The proposed BDC levels for GHB, cocaine, and methamphetamine are lower than those recommended by the DDC. For these drugs, the DDC based their recommended BDC levels on the levels of the drugs that would have a negative impact on driving skills (rather than recommending a BDC of “any detectable level”). The proposed lower BDC levels for these drugs set out in Annex A (“any detectable level” for cocaine and methamphetamine, and 5 mg/L for GHB) would reflect the Government's position that these are impairing illicit drugs and drivers should not consume them and drive. The proposed BDC level for GHB reflects the fact that GHB can be produced naturally by the body and, as such, a BDC of “any detectable level” would not be appropriate for this drug.

“One-for-One” Rule

The “One-for-One” Rule does not apply to this proposal, as there is no change in administrative costs to business.

Small business lens

The small business lens does not apply to this proposal, as there are no costs for small business.


With respect to the proposed drug BDC offence levels, except for THC, cocaine, GHB and methamphetamine, the Government's proposals would adopt the recommendations of the DDC. Although the DDC did not make a recommendation with respect to THC, the Government proposes to adopt both of the THC levels that were considered by the DDC, with the lower level corresponding to a less serious offence and the higher level being subject to a more serious offence.

Although not specifically consulted on the BDC levels, the Provinces and Territories have been consulted on drug-impaired driving through the Coordinating Committee of Senior Officials (CCSO) Working Group on Impaired Driving and the Federal-Provincial-Territorial (FPT) Senior Officials (Assistant Deputy Ministers) Working Group on Cannabis Legalization and Regulation. Additionally, the Government has considered the views of groups such as Mothers Against Drunk Driving (MADD) and the Canadian Association of Chiefs of Police, which have long called for legal drug limits to simplify investigation and prosecution of drug-impaired driving.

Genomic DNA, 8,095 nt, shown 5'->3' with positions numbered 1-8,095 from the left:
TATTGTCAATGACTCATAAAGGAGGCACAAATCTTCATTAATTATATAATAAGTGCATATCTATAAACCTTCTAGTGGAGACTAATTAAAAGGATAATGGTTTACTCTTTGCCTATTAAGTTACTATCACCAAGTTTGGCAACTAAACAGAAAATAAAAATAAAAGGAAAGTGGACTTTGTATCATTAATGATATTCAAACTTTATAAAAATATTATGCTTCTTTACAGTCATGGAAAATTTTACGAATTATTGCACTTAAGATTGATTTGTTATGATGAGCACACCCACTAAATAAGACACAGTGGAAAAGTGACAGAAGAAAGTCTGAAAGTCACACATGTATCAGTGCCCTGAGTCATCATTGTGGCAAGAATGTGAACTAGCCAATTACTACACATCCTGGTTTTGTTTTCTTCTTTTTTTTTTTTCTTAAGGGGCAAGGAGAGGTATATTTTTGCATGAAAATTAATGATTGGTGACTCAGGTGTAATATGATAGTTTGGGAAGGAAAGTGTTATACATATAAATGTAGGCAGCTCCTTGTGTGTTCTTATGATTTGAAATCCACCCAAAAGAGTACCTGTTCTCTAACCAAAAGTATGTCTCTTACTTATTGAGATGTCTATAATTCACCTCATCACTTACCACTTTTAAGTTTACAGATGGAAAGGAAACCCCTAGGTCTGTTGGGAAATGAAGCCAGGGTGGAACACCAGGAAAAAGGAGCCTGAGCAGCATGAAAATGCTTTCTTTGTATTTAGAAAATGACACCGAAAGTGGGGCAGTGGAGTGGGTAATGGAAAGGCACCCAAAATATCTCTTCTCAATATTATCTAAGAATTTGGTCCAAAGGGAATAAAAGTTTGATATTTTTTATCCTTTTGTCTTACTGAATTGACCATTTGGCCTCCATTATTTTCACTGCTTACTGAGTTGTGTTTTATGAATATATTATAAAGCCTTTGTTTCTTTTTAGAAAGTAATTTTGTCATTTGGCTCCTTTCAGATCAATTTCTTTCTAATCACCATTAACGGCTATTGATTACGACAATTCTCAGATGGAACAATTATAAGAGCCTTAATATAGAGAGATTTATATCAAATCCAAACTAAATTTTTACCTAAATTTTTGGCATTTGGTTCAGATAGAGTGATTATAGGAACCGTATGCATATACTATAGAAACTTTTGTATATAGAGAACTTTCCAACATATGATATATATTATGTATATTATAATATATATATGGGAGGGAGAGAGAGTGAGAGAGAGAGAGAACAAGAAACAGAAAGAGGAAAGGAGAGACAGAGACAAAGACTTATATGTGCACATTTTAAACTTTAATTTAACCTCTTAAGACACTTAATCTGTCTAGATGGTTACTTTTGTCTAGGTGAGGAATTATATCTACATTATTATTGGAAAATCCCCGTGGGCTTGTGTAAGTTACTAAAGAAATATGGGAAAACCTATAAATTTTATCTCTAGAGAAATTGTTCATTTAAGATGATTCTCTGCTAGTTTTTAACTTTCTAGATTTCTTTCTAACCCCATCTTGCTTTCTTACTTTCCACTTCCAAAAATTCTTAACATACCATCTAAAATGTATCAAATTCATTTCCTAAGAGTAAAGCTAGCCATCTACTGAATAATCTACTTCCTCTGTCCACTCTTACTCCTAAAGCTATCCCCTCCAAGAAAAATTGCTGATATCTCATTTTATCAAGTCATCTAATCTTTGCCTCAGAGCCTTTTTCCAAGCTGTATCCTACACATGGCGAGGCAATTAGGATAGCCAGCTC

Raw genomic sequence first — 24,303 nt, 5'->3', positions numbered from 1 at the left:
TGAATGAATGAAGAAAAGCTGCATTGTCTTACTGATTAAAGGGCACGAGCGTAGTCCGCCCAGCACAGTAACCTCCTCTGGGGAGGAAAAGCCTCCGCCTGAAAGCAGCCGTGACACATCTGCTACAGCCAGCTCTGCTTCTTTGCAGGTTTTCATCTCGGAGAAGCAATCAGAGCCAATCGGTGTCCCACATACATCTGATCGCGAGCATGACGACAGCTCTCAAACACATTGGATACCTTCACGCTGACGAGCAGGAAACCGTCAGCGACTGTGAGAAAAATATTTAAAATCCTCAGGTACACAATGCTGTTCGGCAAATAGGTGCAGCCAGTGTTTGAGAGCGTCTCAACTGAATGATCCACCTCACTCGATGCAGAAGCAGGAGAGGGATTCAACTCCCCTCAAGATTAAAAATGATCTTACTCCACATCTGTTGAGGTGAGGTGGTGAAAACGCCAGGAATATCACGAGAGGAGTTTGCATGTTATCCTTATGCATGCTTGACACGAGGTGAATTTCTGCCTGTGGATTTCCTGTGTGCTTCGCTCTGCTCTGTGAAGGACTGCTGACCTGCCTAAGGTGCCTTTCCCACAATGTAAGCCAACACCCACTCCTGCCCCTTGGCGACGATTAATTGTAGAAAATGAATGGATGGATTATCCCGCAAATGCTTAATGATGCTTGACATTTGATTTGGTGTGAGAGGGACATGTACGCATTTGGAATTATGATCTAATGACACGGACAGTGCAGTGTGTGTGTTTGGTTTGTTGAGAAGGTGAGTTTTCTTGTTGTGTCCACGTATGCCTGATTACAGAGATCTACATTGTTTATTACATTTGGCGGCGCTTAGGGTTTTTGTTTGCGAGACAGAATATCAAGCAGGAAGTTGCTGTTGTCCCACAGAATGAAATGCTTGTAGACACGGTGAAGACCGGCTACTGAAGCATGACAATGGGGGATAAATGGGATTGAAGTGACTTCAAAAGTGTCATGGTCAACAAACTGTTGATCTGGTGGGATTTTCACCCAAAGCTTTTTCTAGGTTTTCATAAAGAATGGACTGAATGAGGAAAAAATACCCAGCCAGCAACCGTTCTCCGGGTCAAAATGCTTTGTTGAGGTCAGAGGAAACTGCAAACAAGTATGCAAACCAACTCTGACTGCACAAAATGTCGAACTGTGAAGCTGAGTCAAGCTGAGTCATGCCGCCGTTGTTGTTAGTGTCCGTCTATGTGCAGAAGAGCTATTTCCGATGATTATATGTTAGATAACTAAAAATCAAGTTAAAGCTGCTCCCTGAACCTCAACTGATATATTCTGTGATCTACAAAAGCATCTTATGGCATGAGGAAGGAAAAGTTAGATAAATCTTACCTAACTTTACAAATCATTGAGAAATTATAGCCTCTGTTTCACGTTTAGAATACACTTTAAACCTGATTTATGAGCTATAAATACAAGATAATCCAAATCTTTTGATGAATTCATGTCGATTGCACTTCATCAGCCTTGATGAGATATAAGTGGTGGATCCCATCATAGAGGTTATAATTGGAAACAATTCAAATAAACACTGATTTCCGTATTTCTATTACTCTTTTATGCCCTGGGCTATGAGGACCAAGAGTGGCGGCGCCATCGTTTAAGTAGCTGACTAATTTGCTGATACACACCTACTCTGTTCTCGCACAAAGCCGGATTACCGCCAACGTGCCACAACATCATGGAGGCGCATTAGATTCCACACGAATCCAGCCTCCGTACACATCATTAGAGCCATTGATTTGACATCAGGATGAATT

Setting drug offence levels by regulation provides a flexible way of adapting to the evolving science of impairing drugs. The BDC offence levels currently proposed are based on the evaluation by the DDC of the available scientific literature on impairing drugs and driving, as well as on information from other international jurisdictions that have set BDC offence levels for driving. For example, with respect to THC, scientists in England had recommended the adoption of a 5 ng offence, plus an offence at 3 ng THC in combination with 20 mg of alcohol. However, England chose, instead, to adopt a single offence at 2 ng of THC. In the United States, both Colorado and Washington have adopted a single offence at 5 ng of THC.

The proposed Regulations would not have direct cost implications for the federal, provincial/territorial governments. Any costs relating to this initiative are related to other elements of the Government's strategy to address drug-impaired driving, including detection and enforcement.